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Lawyers Seek Full Compensation for Nigeria Air Crash Victims

  • James Butty

The wreckage of the Dana Air plane crash in Lagos, Nigeria, June 6, 2012.

The wreckage of the Dana Air plane crash in Lagos, Nigeria, June 6, 2012.

Lawyers for the families of the victims of a Dana Airlines crash in Lagos, Nigeria said financial compensation has been paid in only 80 cases nearly six months after the June 3 crash.

The plane crashed as it approached the Lagos international airport. It plowed into a residential area 9 kilometers short of the airport killing all 153 on board and 10 people on the ground. Investigators said the crash was caused by engine failure.

The lawyers said the families of the victims are supposed to receive $30,000 in initial compensation, as required by the Nigeria Civil Aviation Act.

Lawyers representing about 40 victims have sent a letter to a committee of the Nigerian Senate to force the airline and its insurers to pay compensation to the families of all the victims. The lawyers also said they have filed a lawsuit in the United States.

Bunmi Awoyemi, one of the lawyers, said they have scheduled a news conference for Thursday in Lagos to bring world attention to what he calls dishonest and deliberate attempts by Dana Airlines and its representatives not to pay compensation to families of other victims of the crash.

“I’m sure you are aware that over 160 died as a result of the crash and, so far, the compensation that has been paid has been paid to about 80 victims, and that compensation is actually the mandatory compensation as stipulated in the Nigerian Civil Aviation Act, which spells out clearly that $30,000 should be paid immediately by the carrier within 30 days of the crash towards expenses for victims of the crash,” he said.


“Even among the 80 [who received a compensation], about 20 people were paid half of what they were supposed to be paid, which is a clear breach of the provisions of the Nigerian Civil Aviation Act. So, we want to bring it to the attention of everyone for the whole world to know that there is a lot of deception going on by the insurers of Dana Airlines and also Dana Airlines itself,” Awoyemi said.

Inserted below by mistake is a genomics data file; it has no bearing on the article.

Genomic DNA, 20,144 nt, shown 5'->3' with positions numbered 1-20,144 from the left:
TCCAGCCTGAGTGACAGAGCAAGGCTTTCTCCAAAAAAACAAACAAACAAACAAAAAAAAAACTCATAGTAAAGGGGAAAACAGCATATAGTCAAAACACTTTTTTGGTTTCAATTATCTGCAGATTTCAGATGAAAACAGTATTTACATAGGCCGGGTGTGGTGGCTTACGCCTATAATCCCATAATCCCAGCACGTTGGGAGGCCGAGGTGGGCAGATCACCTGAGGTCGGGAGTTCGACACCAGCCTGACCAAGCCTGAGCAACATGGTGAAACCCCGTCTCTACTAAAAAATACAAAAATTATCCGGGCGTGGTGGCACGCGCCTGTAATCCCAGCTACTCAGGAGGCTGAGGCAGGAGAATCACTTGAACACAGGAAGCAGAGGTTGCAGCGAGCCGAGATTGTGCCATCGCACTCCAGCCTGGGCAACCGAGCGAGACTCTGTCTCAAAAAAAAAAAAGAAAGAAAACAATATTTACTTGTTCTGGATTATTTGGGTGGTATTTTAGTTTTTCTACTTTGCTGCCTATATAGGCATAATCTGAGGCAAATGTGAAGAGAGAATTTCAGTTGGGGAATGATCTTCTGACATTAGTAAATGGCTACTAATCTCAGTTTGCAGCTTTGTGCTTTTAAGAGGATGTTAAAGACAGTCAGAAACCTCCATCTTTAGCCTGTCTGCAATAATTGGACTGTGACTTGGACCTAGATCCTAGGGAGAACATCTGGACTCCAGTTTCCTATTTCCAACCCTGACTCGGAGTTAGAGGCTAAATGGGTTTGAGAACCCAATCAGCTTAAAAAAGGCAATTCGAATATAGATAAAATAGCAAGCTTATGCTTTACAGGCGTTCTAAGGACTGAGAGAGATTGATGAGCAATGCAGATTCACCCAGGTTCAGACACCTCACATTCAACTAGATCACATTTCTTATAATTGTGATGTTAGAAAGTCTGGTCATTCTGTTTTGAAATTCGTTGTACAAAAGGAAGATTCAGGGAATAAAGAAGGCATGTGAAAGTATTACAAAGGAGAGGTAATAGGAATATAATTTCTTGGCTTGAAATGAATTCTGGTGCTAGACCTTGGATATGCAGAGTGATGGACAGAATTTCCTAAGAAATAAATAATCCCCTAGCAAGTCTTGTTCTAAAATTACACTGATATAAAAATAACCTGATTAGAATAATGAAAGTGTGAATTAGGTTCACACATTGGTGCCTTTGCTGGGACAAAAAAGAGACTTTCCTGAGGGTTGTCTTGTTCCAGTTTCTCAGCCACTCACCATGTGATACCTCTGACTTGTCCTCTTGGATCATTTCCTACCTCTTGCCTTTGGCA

Lawyers representing about 40 victims of the crash have sent a letter to the Nigerian Senate Committee on Aviation to force the airlines and its insurers to pay compensation to the families of other victims.

“The purpose of the letter is to bring it to their attention because they had a number of hearings in the committee a few weeks after the crash. We want to bring it to the attention of the committee so that the committee will be able to summon the stakeholders like the airlines, their insurers, and the Nigerian Civil Aviation Authority, so that they can ensure that the $30,000 is paid to the victims of the crash,” he said.

Awoyemi said repeated requests to get Dana Airlines to pay the compensation have not produced the desired results.

“Even there was a particular forum that was held at the offices of the Nigerian Civil Aviation Authority where the victims’ families were allowed to ask Dana Airlines officials questions, and also their local insurance company here in Nigeria were also there. Unfortunately, the answers they gave were not honest answers, and it was very clear that they were not being straightforward,” Awoyemi said.

He said victims’ lawyers have also filed a tort lawsuit in the United States in October on the same issue.

“One of the major reasons why we decided to file in U.S. courts is because of the major delays that we have in the judicial system in Nigeria. On the average, it takes about 15 to 20 years to conclude a case right from the high court to the Court of Appeals to the Supreme Court,” Awoyemi said.

He said they filed the lawsuit in the U.S. not just because of the speed with which U.S. courts dispense of their case loads, but because a lot of U.S. citizens were involved in the Dana Airlines crash. Nine Americans were on the MD-83 aircraft along with other foreigners.
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